Small Gods : A Discworld Graphic Novel REVIEW
Adaptation by: Ray Friesen
Published: 28 July – preorder here
Ask any Discworld aficionado and they’ll tell you: Small Gods is one of Terry Pratchett’s best books. The 1992 novel was a standalone – that is to say, set on the Disc but not tied in to any of its ongoing storylines – and was immediately hailed as a classic.
It tells the story of Brutha, a lowly novice aspiring to priesthood in Omnia – a land dedicated to the glory of the Great God Om – as he comes face to face with his god… literally. Om manifests as a lowly one-eyed turtle, discovering in the process that in all of Omnia, Brutha is the only true believer he has left.
What follows is a tale of murderous fundamentalism, enlightened thinking, burned libraries and a good deal of puns. This graphic novel version sees US writer and illustrator Ray Friesen take on the not insignificant task of adapting Small Gods, and was sanctioned by Narrativia, the production company that oversees all things Pratchett in the wake of the great Sir Terry’s passing in 2015.
The results make for an entertaining, if occasionally head-scratching, read. Friesen’s art has a distinctive style, all bold, thick lines and expressive cartoony faces. It serves the characters well, and the lively colouring and creative panel layouts imbue the whole thing with an enormous amount of energy. He packs in sight gags galore, and there’s fun to be had poring over the background detail.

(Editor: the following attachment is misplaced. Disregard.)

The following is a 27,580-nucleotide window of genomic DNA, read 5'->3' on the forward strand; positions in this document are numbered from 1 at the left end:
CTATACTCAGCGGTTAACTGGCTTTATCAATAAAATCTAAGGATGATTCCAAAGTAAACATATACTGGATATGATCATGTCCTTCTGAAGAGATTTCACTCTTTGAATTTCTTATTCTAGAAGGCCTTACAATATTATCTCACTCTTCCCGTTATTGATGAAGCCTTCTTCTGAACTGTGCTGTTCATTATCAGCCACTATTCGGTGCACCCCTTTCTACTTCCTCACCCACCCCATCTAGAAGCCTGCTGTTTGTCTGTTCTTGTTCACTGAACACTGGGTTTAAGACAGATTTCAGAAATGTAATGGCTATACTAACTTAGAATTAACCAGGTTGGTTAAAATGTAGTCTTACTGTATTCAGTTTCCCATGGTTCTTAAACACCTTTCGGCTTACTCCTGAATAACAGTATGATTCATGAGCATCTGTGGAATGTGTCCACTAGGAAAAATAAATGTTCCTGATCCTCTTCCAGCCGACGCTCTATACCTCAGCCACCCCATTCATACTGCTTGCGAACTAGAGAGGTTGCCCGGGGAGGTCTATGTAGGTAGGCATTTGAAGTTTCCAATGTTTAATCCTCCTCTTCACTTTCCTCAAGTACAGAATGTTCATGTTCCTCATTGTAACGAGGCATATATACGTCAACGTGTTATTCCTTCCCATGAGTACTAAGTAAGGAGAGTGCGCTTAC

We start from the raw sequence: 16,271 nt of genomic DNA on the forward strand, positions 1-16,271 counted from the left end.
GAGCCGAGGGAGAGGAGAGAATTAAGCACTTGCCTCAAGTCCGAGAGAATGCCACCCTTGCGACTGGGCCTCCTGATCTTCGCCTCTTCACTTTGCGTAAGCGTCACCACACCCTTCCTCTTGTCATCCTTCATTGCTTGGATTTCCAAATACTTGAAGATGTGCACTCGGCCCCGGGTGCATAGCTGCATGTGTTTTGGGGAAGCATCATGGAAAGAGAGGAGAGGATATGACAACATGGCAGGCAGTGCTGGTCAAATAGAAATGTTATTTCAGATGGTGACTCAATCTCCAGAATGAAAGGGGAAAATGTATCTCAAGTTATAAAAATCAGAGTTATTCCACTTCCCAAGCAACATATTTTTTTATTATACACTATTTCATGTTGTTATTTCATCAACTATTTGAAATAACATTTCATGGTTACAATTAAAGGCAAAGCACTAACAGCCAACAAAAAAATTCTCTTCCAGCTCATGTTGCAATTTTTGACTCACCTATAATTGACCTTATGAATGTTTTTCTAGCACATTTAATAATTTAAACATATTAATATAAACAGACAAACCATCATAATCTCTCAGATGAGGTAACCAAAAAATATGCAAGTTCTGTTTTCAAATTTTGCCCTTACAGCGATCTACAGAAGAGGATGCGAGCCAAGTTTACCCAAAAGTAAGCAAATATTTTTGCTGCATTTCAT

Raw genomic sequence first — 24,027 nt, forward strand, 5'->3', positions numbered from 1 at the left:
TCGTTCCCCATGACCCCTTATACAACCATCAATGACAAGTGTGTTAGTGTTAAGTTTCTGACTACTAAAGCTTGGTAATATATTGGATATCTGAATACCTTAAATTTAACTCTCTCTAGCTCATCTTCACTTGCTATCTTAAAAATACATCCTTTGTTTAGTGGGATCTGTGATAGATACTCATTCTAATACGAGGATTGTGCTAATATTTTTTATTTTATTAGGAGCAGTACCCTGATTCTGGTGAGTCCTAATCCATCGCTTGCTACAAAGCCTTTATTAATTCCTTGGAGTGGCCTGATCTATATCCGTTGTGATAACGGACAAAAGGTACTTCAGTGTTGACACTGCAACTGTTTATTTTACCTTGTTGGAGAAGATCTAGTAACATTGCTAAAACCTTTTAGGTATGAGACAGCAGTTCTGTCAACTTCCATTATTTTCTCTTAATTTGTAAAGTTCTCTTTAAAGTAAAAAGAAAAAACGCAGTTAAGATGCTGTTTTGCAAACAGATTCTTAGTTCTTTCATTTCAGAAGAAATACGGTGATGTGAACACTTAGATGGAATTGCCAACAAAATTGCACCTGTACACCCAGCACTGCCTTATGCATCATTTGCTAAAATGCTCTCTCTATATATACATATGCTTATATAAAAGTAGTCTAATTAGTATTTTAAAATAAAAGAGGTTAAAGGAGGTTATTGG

There is, however, a key problem, albeit one tied in with the essential nature of adapting one medium for another. Much of the joy of reading Terry Pratchett lies with the rhythm and style of the prose, and particularly the narrator’s voice – that now-familiar wry, wise, righteous voice that loves a footnote and cannot resist a pun. Fitting that in around images without swamping the pages or losing anything in translation is tricky, and Friesen never quite figures out an effective way to get enough Pratchett on the page. There are lines that float, untethered, on the odd page, and a handful of footnotes sneak in, but the overall impression is that there’s something somehow lacking.
The dialogue, of course, is all Pratchett, and retains the sparkle and wit you’d expect. Friesen does an excellent job of conjuring up Omnia, and has a lot of fun with some of Small Gods’ stranger moments. While this adaptation may lack some of the grandeur and philosophical heft of the source material, it retains the essential soul of the story, and as such is a valiant effort. This is still Pratchett, albeit Pratchett wearing a coat that doesn’t quite fit.
Review by Rob Power